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Pumping up for Interviews, Sales Calls or Business Meetings

Are You Pumped?
by Linda Richmand, CPC 

 
Many people worry before going into important meetings. They worry that they'll be asked questions they can't or do not want to answer; they worry they will be stumped and they worry they won't make the "right" impression. Going into any meeting with all this worry can't be good.

But, worry can be helpful if we channel that energy to motivate ourselves to prepare and pump ourselves up. The remedy lies in replacing unhelpful thoughts with helpful ones. Is it really that simple? Yes, and empowering too.

First, ask yourself "What is my end game?" Make a list of everything you want the person you are meeting with to walk away knowing about you, your product or the information you need to present. Be specific, don't just write, "I want him to know I am a self-starter." Include a list of examples that prove each statement. Also, continue asking yourself, "What else do I want him/her to know?" until you can absolutely think of nothing else. Read the list (with examples) over. How does it make you feel? What is this list telling you about your readiness? It is particularly empowering to read this list to someone you trust. It gives you practice saying these true things and making it your new reality.

Next, prepare for the worst. List any obstacles you foresee arising at this meeting. Think about how you can use the information in the first list to address those issues.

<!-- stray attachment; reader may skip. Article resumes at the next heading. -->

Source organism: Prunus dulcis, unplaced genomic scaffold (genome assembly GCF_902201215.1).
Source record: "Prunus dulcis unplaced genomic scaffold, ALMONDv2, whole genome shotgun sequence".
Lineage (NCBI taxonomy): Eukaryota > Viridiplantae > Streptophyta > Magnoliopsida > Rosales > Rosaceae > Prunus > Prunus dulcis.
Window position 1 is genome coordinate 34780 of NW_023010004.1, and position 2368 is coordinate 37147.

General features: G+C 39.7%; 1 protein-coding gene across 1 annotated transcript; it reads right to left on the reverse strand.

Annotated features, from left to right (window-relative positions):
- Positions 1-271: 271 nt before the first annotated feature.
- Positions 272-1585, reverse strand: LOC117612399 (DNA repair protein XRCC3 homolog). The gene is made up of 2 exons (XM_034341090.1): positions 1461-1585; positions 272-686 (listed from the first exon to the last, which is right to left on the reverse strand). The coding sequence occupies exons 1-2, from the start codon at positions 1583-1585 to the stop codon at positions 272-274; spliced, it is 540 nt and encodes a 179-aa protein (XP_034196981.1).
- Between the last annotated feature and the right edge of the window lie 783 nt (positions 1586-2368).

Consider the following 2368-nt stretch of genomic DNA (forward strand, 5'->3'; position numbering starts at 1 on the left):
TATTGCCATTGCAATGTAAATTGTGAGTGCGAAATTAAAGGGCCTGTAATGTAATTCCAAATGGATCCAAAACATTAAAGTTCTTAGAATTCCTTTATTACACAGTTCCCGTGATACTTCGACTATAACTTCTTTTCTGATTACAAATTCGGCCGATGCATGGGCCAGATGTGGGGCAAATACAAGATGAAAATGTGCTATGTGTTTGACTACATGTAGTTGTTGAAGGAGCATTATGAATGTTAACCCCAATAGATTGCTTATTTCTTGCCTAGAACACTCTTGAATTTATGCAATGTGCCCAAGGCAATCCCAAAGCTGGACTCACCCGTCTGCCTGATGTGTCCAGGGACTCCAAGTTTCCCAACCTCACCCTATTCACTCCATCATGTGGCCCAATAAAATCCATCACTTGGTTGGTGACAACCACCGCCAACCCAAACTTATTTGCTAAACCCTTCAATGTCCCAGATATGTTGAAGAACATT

Last, read your "end game" list over and over again before your meeting. This list represents is the real truth about you. Your worry thoughts are fears and assumptions. Know with certainty that you are replacing your worry thoughts with the truth and allow yourself to be empowered by that thought.

The following example is a morph of several actual client situations: Tim has extensive experience as a sales person at IBM selling computers. He wants to do something new, and is interviewing for a position to sell financial securities. He worries the interviewer will focus on his lack of experience in financial sales and will not see the big picture of what Tim has to offer.

Together, Tim and I prepared an "end game" list. Included on this list were these facts: He graduated from a prestigious business school; majored in finance and never lost interest in the field; stayed abreast of the financial world through constant reading of newspapers and journals; is a fast learner and; is a proven self starter. Also, he wanted the interviewer to know that he has an excellent sales record, won many awards and will take these skills to wherever he goes.

Prior to the interview Tim read over his "end game" notes. He left his worries behind and brought only these helpful thoughts into the interview.  He got the job, of course!





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